brother of

MICHAEL HOFER (DIED DECEMBER 2, 1918)

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U.S. HUTTERITE CONSCIENTIOUS OBJECTORS AND MARTYRS, 1918

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When tyrants tremble, sick with fear,

And hear their death-knell ringing,

When friends rejoice both far and near,

How can I keep from singing?

In prison cell and dungeon vile,

Our thoughts to them go winging;

When friends by shame are undefiled,

How can I keep from singing?

–Doris Plenn, circa 1950

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Joseph and Michael Hofer come to this, my Ecumenical Calendar of Saints’ Days and Holy Days, via G. Scott Cady and Christopher L. Webber, A Year with American Saints (2006).

The persecution of Anabaptists by governments and private citizens is about as old as the Anabaptist movement, extant since the 1520s.  These days, when most accounts of religious persecution are of the persecution of members of one group by partisans of a group outside that religion, many people are prone to forget about the persecution of Christians by other Christians–of Protestants by Catholics, of Catholics by Protestants, of Protestants by other Protestants, of Protestants by Anglicans, of Anglicans by Protestants, and of Anabaptists by almost everyone else, for example.

Devout pacifists have long been more than inconvenient to governments accustomed to populations being obedient, loyal, and not inclined to ask too many questions, especially during wartime.

The Hutterites, members of the Hutterian Brethren, founded in 1527, have not been strangers to the consequences of being dangerously out-of-step.  Their founder, Jakob Hutter (1500-1536), died by burning at the stake, on imperial orders.  During the period (1917-1918) of active U.S. involvement in World War I, intolerance was rampant.  The federal government treated pacifistic conscientious objectors cruelly, as many Hutterite, Amish, Mennonite, and Quaker men learned firsthand.

Joseph and Michael Hofer were devout Hutterites when the U.S. military draft began in 1917.  Each brother was a husband and a father.  True to their religious principles, the Hofer brothers quietly refused either to commit or condone violence.  They refused military service.  They refuse even to wear a military uniform.  They were, however, open to non-military national service.

The U.S. Army abused the Hofer brothers and caused their premature deaths.  The Hofers, court-martialed and convicted, received 20-year sentences.  They served time at Alcatraz (a military prison at the time) and Leavenworth, Kansas.  Conditions in both prisons were inhumane.  At Alcatraz the brothers hung from their wrists for eight hours a day for two weeks.  The cells were damp.  The brothers endured beatings and contracted scurvy.  They came down with pneumonia at Leavenworth.  When authorities finally let the brothers’ family visit them, Joseph and Michael were nearly dead.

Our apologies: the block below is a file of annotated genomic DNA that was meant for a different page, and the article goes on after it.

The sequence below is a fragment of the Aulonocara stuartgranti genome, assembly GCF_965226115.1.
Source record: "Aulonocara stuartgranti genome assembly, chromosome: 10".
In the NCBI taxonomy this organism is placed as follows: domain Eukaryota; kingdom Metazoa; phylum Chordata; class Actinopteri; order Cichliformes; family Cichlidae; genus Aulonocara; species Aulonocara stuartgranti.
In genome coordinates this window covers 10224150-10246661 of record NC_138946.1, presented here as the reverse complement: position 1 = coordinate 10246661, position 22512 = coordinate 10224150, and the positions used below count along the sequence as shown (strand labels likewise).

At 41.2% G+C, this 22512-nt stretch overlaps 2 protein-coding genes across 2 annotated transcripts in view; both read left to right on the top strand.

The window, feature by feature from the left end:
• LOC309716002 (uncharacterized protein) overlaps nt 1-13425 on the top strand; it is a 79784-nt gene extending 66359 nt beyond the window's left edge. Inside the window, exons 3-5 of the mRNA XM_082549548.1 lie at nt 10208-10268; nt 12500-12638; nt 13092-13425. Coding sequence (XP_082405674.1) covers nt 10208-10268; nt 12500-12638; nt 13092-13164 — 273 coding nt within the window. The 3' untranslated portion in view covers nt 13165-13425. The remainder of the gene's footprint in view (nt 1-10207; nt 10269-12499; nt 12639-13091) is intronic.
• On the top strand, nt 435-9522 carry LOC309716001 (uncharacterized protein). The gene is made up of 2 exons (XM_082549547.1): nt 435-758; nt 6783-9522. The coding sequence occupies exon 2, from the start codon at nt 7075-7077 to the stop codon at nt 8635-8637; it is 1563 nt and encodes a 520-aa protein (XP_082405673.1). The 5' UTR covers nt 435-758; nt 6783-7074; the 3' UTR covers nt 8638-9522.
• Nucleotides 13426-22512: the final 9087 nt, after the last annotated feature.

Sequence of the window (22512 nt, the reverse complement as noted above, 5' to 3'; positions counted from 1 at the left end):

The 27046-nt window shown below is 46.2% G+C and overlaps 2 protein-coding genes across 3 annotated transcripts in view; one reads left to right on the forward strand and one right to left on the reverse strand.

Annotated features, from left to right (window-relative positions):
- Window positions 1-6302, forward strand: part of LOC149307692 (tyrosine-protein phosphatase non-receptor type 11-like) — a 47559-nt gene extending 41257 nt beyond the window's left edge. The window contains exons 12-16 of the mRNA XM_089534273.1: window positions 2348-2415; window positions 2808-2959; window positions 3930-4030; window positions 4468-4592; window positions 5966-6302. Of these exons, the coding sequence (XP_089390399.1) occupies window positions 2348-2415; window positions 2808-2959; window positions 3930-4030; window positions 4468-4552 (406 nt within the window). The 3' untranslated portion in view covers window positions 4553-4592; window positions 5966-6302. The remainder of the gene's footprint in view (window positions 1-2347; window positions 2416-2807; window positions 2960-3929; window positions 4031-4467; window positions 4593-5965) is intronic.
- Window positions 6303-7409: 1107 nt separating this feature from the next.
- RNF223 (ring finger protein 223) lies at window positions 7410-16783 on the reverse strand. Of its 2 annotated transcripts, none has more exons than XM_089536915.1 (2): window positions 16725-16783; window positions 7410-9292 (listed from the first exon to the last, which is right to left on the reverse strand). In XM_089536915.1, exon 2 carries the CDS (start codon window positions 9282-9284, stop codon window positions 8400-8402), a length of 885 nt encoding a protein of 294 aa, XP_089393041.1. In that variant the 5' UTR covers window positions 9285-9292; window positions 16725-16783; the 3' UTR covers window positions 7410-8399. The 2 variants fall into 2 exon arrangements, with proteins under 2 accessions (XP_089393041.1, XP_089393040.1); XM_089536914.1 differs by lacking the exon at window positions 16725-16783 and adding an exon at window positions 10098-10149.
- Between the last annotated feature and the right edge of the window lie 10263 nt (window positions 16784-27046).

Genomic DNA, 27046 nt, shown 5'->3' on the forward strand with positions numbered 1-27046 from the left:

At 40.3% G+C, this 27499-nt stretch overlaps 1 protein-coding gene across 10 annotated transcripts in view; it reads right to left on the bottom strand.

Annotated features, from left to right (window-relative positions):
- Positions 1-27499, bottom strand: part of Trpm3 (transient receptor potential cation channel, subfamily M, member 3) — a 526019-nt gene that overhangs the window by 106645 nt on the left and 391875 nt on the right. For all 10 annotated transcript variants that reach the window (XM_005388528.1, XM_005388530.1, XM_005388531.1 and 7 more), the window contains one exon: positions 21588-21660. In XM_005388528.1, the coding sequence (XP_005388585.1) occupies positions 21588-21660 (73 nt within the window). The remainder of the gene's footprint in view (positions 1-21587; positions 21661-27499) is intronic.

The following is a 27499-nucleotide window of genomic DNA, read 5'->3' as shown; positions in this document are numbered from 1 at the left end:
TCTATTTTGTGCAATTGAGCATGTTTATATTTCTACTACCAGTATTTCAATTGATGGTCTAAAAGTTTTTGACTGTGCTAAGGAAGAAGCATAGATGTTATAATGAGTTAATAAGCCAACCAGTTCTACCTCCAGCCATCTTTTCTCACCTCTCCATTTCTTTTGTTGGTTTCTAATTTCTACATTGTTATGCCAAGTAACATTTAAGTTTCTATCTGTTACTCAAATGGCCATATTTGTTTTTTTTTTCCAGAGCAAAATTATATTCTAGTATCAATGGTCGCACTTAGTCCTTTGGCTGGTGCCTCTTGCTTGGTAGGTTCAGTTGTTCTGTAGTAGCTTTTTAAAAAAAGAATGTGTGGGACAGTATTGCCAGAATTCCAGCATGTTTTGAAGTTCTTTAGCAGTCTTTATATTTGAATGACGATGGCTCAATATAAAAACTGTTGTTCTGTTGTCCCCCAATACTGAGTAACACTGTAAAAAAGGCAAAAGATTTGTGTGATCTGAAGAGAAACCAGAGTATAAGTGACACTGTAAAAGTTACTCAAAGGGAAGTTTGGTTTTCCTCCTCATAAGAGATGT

Guards disrespectfully dressed each corpse in a military uniform.

Those who commit and/or condone violence against those who nonviolently refuse to conform, to abandon their principles, do not impress me.  Actually, they earn my contempt, until or unless they repent.  This is a story as old as antiquity and as recent as current events.  This is story about Puritans hanging Quakers in the New England in the 1600s, about National Guardsmen shooting nonviolent protesters on college campuses during the Vietnam War era, about Spanish authorities abusing Catalans for simply queuing up to vote in a referendum on independence a few years ago, et cetera.

The simple, firm dignity and faithfulness of the Hofer brothers has become an enduring witness that continues to expose the perfidy of those who victimized them, directly or indirectly.

KENNETH RANDOLPH TAYLOR

MAY 7, 2019 COMMON ERA

THE FEAST OF SAINT DOMITIAN OF HUY, ROMAN CATHOLIC ARCHBISHOP

THE FEAST OF HARRIET STARR CANNON, FOUNDRESS OF THE COMMUNITY OF SAINT MARY

THE FEAST OF JOSEPH ARMITAGE ROBINSON, ANGLICAN DEAN, SCHOLAR, AND HYMN WRITER

THE FEAST OF SAINT ROSA VENERINI, FOUNDRESS OF THE VENERINI SISTERS; MENTOR OF SAINT LUCIA FILIPPINI, FOUNDRESS OF THE RELIGIOUS TEACHERS FILIPPINI

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PROPER FOR MARTYRED CONSCIENTIOUS OBJECTORS

Loving God, we remember the enduring and faithful witness of Joseph and Michael Hofer

and of all others who have steadfastly refused to condone or commit violence during times of war,

and who have become martyrs rather than betray their principles.

In our own day, we pray for those who continue to suffer for this reason,

and for those who persecute them.

May oppressors recognize the errors of their ways and cease to oppress.

May mutual respect and forbearance triumph over intolerance, anger, and hatred.

May divine love prevail.

In the Name of God:  Father, Son, and Holy Spirit.  Amen.

Jeremiah 38:1-13

Psalm 141

Revelation 7:9-17

Luke 6:20-26

KENNETH RANDOLPH TAYLOR

MAY 7, 2019 COMMON ERA

THE FEAST OF SAINT DOMITIAN OF HUY, ROMAN CATHOLIC ARCHBISHOP

THE FEAST OF HARRIET STARR CANNON, FOUNDRESS OF THE COMMUNITY OF SAINT MARY

THE FEAST OF JOSEPH ARMITAGE ROBINSON, ANGLICAN DEAN, SCHOLAR, AND HYMN WRITER

THE FEAST OF SAINT ROSA VENERINI, FOUNDRESS OF THE VENERINI SISTERS; MENTOR OF SAINT LUCIA FILIPPINI, FOUNDRESS OF THE RELIGIOUS TEACHERS FILIPPINI